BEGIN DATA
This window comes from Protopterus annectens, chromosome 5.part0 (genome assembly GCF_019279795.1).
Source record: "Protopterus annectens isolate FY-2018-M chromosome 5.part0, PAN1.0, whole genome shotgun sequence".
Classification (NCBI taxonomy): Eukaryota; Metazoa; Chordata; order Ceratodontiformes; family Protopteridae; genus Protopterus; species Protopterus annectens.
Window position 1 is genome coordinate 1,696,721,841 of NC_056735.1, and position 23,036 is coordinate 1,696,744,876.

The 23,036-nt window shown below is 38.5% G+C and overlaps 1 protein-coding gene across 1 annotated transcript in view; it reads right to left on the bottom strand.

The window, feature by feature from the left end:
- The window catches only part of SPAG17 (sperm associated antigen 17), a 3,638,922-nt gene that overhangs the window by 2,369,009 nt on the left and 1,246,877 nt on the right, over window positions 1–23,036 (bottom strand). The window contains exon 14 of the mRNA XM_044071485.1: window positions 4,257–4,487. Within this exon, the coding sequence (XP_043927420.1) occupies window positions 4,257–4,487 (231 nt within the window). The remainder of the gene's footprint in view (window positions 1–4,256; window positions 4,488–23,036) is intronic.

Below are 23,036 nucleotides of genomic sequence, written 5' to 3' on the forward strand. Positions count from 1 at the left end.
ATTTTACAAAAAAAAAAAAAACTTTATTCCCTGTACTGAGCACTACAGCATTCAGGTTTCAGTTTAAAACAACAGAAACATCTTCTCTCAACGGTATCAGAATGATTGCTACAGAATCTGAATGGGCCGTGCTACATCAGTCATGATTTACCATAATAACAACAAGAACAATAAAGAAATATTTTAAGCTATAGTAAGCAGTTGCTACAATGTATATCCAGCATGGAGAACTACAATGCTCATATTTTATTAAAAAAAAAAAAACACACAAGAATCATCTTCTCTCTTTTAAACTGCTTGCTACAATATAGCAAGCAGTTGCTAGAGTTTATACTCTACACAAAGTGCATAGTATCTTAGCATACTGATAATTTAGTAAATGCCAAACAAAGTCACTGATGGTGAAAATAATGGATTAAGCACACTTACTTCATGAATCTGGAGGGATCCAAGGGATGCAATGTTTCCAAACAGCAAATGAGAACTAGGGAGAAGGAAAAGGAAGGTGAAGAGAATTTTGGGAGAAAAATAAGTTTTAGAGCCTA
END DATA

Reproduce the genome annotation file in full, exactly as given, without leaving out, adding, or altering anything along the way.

This window comes from Protopterus annectens, chromosome 5.part0 (genome assembly GCF_019279795.1).
Source record: "Protopterus annectens isolate FY-2018-M chromosome 5.part0, PAN1.0, whole genome shotgun sequence".
Classification (NCBI taxonomy): Eukaryota; Metazoa; Chordata; order Ceratodontiformes; family Protopteridae; genus Protopterus; species Protopterus annectens.
Window position 1 is genome coordinate 1,696,721,841 of NC_056735.1, and position 23,036 is coordinate 1,696,744,876.

The 23,036-nt window shown below is 38.5% G+C and overlaps 1 protein-coding gene across 1 annotated transcript in view; it reads right to left on the bottom strand.

The window, feature by feature from the left end:
- The window catches only part of SPAG17 (sperm associated antigen 17), a 3,638,922-nt gene that overhangs the window by 2,369,009 nt on the left and 1,246,877 nt on the right, over window positions 1–23,036 (bottom strand). The window contains exon 14 of the mRNA XM_044071485.1: window positions 4,257–4,487. Within this exon, the coding sequence (XP_043927420.1) occupies window positions 4,257–4,487 (231 nt within the window). The remainder of the gene's footprint in view (window positions 1–4,256; window positions 4,488–23,036) is intronic.

Below are 23,036 nucleotides of genomic sequence, written 5' to 3' on the forward strand. Positions count from 1 at the left end.
ATTTTACAAAAAAAAAAAAAACTTTATTCCCTGTACTGAGCACTACAGCATTCAGGTTTCAGTTTAAAACAACAGAAACATCTTCTCTCAACGGTATCAGAATGATTGCTACAGAATCTGAATGGGCCGTGCTACATCAGTCATGATTTACCATAATAACAACAAGAACAATAAAGAAATATTTTAAGCTATAGTAAGCAGTTGCTACAATGTATATCCAGCATGGAGAACTACAATGCTCATATTTTATTAAAAAAAAAAAAACACACAAGAATCATCTTCTCTCTTTTAAACTGCTTGCTACAATATAGCAAGCAGTTGCTAGAGTTTATACTCTACACAAAGTGCATAGTATCTTAGCATACTGATAATTTAGTAAATGCCAAACAAAGTCACTGATGGTGAAAATAATGGATTAAGCACACTTACTTCATGAATCTGGAGGGATCCAAGGGATGCAATGTTTCCAAACAGCAAATGAGAACTAGGGAGAAGGAAAAGGAAGGTGAAGAGAATTTTGGGAGAAAAATAAGTTTTAGAGCCTA